And that is particularly true if you’re a girl. The number of questions and discussions we had around what was happening with women in the Bible never waned over the year together. Some of these discussions were quite powerful, and some of these discussions were quite frustrating. But it renewed my perspective that the Bible gives a full picture of the human condition (which is why the Gospel is such good news), but that if you want people to read the Bible, you better have a legit hermeneutic that can handle the scrutiny. (PS: My daughter never stops asking questions, and if I wasn’t giving a good enough answer, she kept pushing and pushing. I really like that about her.)

Read the Bible with a ten year old girl for a year who’s going through its entirety for the first time and you’re going to get a front row seat to how the rest of the world is skeptically looking at the Bible and Christians. This isn’t a sign of unhealth, but of legitimately wrestling with the text.



Lesson #5: It was totally worth it.

My daughter grew in her relationship with the Lord, we made deposits in her life that will last for decades and it grew our relationship in some really deep, beautiful and unexpected ways. I learned so much from this year together. As a father, as a lover of the Bible, as someone discipling other people. And there are so many things I’d probably do different if I could.

But you know what? I’ve got two more kids who will someday turn ten. And I’ll be doing it again for each of them.

How we got 10,000+ Leaders in Coaching Groups

How we got 10,000+ Leaders in Coaching Groups

When we started the COVID-19 coaching groups, Daniel Yang, Todd Milby, and I were hoping we’d have somewhere between fifty churches join in. As we continued to talk with leaders of other networks, we began to realize the number might be a little bigger, but our expectations didn’t massively shift.

Early on, we made a strategic choice: We decided not to brand the work under any particular organization. If we believed we were better together, it needed to function and be communicated as a collaboration. It was a trade-off: No single organization got the credit, but it meant more people (Mass) might be part of it. So from day one, these coaching groups were a combined effort of Catapult, the SEND Institute, the NewThing Network, Christ Together—a collection of leaders who were already working together in one way or another, with each of us bringing some of our coaches to the table.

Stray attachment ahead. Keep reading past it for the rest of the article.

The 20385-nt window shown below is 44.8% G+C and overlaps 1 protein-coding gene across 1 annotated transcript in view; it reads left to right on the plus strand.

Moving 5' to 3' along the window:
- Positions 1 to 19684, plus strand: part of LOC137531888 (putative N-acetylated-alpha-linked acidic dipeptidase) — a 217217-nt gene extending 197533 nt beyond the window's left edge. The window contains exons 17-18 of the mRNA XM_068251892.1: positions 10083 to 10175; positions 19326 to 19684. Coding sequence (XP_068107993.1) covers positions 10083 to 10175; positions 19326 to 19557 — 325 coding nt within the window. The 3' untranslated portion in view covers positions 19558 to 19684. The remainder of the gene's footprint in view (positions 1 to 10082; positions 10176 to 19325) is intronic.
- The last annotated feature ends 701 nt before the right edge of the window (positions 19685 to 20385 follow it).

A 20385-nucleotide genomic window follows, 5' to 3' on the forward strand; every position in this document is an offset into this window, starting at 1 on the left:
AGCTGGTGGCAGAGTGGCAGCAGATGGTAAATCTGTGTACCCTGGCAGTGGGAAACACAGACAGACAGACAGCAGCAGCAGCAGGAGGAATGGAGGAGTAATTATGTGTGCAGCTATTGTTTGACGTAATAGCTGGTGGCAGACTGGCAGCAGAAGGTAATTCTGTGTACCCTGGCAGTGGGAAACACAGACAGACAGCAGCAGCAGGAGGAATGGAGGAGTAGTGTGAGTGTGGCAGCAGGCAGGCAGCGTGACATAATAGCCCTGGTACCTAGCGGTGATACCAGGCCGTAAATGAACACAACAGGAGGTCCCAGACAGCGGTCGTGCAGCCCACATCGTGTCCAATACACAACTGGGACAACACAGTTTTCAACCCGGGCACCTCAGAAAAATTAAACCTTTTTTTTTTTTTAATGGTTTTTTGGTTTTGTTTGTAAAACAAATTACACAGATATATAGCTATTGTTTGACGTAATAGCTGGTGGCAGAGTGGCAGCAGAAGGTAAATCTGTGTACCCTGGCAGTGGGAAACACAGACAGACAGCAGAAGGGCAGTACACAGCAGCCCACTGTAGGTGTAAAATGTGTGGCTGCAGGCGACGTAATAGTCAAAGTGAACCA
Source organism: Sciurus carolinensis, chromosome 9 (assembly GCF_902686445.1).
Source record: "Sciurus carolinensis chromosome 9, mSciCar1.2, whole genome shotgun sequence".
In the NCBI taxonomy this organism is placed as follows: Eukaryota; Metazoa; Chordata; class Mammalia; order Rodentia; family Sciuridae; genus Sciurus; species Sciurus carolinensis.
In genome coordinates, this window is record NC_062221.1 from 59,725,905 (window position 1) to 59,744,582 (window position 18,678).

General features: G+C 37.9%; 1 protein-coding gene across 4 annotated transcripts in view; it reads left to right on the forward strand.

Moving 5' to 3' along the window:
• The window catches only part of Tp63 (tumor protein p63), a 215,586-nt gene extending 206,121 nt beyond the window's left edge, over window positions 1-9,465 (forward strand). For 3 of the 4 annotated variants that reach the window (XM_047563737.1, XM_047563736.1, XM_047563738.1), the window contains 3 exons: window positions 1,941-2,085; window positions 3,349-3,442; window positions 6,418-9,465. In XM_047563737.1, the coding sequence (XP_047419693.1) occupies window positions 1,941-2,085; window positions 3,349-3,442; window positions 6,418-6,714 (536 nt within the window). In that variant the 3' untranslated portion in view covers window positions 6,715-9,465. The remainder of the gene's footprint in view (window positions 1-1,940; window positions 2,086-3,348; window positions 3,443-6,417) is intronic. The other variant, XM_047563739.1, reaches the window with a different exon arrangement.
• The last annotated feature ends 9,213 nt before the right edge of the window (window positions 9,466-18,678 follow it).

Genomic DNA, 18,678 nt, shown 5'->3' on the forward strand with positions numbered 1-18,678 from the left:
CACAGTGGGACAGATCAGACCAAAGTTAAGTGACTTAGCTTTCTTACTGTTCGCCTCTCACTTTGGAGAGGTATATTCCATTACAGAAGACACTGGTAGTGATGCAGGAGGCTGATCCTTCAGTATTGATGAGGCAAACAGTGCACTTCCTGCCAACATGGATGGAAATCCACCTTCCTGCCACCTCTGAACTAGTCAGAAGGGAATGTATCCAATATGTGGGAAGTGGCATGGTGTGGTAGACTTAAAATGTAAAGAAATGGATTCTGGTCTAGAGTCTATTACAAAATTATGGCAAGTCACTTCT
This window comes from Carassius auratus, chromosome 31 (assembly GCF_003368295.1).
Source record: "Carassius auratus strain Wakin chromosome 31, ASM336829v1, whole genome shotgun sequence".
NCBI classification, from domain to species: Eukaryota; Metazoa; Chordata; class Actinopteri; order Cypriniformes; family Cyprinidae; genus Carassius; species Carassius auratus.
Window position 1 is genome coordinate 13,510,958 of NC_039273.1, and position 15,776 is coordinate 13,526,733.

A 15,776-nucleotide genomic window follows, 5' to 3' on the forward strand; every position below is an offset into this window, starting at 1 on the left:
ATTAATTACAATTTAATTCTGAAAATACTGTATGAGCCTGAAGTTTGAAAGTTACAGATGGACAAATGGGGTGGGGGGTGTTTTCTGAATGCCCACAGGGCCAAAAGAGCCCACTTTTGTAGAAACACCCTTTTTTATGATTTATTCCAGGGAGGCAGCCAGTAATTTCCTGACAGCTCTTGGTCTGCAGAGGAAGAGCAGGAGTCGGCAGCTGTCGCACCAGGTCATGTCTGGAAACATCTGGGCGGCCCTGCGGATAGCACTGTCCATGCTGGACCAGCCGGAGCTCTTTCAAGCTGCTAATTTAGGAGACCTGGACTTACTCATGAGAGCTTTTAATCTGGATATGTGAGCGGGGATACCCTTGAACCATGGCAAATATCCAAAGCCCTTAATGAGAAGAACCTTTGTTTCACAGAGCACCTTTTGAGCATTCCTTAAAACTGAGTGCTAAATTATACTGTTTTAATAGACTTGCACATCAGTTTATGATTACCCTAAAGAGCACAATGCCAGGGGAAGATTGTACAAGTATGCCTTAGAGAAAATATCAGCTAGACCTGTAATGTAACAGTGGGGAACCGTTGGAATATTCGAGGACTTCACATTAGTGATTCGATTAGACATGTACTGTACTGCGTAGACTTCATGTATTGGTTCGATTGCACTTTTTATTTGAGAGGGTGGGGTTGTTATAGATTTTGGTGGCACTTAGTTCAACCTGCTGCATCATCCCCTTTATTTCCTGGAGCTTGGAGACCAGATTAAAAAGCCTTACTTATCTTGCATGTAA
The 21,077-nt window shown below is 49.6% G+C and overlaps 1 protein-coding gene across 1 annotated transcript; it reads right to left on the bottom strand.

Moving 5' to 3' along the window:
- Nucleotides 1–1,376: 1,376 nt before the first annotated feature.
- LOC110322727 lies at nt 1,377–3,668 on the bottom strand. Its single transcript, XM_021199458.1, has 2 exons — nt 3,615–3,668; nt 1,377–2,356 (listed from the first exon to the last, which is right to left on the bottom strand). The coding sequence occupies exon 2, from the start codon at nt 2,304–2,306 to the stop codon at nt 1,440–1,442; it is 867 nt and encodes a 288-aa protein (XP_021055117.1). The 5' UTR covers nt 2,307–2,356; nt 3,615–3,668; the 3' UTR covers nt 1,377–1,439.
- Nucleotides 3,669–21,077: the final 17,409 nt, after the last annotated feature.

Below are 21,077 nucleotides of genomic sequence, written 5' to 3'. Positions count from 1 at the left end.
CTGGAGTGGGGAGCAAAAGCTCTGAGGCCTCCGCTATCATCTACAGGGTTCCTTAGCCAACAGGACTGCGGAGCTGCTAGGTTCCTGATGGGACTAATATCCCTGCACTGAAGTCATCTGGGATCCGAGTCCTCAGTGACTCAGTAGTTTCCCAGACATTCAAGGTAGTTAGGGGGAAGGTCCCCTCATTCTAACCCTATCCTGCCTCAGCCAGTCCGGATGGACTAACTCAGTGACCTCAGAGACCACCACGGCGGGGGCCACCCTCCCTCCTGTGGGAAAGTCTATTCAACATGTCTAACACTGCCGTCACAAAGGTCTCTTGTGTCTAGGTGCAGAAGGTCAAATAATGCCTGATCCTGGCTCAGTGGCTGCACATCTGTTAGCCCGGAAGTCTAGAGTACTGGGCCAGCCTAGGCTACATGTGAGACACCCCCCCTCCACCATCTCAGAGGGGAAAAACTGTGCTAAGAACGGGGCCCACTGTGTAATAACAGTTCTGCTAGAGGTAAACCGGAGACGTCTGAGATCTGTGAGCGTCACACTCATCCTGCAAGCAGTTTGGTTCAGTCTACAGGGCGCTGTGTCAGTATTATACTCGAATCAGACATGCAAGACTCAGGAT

We made another strategic choice: We would not charge for participation in a coaching group. Every coach gave their time away. That made it accessible to anyone in the world with internet access. We offered groups on every day of the week (except Saturday and Sunday), including some with early morning slots, to account for global time zones. We asked coaches to help lead at least two groups. This was our radical minimum. Not surprisingly, the first and fast followers of our coaches quickly turned into a hotbed with a center of gravity. And as more groups developed, more hotbeds started to emerge and multiply, and they started to share best practices. Very quickly, a tribe was developing, and it had all the relational thickness that Alan Hirsch calls Communitas—the friendship, community, and relational bonds formed in the fires of being on mission together.

The groups themselves happened on Zoom, so if we had five hundred people register for one time slot, the only thing keeping us from scaling was the number of coaches, because each virtual breakout room required one coach to every six to eight participants.

We started Week 1 with a few hundred churches participating in groups, and we decided to lower another barrier that might hurt scalability: We didn’t close registration after Week 1. As it turns out, the experience of the first week was sticky and sneezable. We grew to 1,094 churches at the end of Week 2.

But it didn’t stop after Week 2. Word got out what was happening; not only was it helping people stabilize and re-normalize in the midst of the crisis, but it was helping leaders mobilize their people into mission. We had more and more people clamoring to get into groups.

Like Rent the Runway, we had a problem on our hands: a lot of new churches wanted to get into coaching groups, but our infrastructure was starting to creak. We were running out of coaches, the IT support needed to sustain the team maxed out, and the logistics of running that many groups, with that many people, were redlining the effort. At this point, the way we were scaling the innovation was using the Resourced model. This was only possible because everyone was donating their time, and we were using technology already in our budget.

A number of networks, denominations, and mission agencies asked if we could start groups for churches in their tribe. There was just one problem: the infrastructure built for the Resourced model was tapped out. But if we pivoted to the Groundswell model? It was suddenly scalable to a new level. However, doing this would mean sacrificing control.

In the end, we made a choice. We gave those leaders everything we had and held nothing back: Detailed notes of every session, scripts, worksheets, slides, training videos we’d recorded for coaches, video replays of each week, email templates. Everything we had, we gave it to them, free of charge. We trained the leaders of those tribes of churches, walked them through the essentials of the radical minimums and what they’d need to do. We then released them to be the yeast in the dough of their specific tribe.

This pivot worked.

At the end of Week 2 there were 1,094 churches in a coaching group. At the end of Week 5, there were more than ten thousand churches in a coaching group, spread across thirty-nine countries, speaking eleven languages.

And after that? We simply stopped counting.